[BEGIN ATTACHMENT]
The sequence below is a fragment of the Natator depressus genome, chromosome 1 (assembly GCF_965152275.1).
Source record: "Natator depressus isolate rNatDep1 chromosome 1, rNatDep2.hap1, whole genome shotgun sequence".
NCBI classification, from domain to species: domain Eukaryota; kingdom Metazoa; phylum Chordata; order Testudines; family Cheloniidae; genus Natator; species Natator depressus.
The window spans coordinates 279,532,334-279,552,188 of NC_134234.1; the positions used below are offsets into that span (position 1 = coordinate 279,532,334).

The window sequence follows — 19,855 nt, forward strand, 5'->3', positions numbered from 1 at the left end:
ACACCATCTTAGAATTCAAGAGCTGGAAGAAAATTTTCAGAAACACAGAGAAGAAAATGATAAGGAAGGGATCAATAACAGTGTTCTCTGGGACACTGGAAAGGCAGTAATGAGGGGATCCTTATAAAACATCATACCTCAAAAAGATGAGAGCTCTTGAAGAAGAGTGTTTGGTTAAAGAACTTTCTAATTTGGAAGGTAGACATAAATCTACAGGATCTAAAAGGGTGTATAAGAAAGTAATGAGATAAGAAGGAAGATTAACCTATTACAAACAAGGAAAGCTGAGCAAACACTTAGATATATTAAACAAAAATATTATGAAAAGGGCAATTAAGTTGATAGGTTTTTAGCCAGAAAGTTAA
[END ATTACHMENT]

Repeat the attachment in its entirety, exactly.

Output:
The sequence below is a fragment of the Natator depressus genome, chromosome 1 (assembly GCF_965152275.1).
Source record: "Natator depressus isolate rNatDep1 chromosome 1, rNatDep2.hap1, whole genome shotgun sequence".
NCBI classification, from domain to species: domain Eukaryota; kingdom Metazoa; phylum Chordata; order Testudines; family Cheloniidae; genus Natator; species Natator depressus.
The window spans coordinates 279,532,334-279,552,188 of NC_134234.1; the positions used below are offsets into that span (position 1 = coordinate 279,532,334).

The window sequence follows — 19,855 nt, forward strand, 5'->3', positions numbered from 1 at the left end:
ACACCATCTTAGAATTCAAGAGCTGGAAGAAAATTTTCAGAAACACAGAGAAGAAAATGATAAGGAAGGGATCAATAACAGTGTTCTCTGGGACACTGGAAAGGCAGTAATGAGGGGATCCTTATAAAACATCATACCTCAAAAAGATGAGAGCTCTTGAAGAAGAGTGTTTGGTTAAAGAACTTTCTAATTTGGAAGGTAGACATAAATCTACAGGATCTAAAAGGGTGTATAAGAAAGTAATGAGATAAGAAGGAAGATTAACCTATTACAAACAAGGAAAGCTGAGCAAACACTTAGATATATTAAACAAAAATATTATGAAAAGGGCAATTAAGTTGATAGGTTTTTAGCCAGAAAGTTAA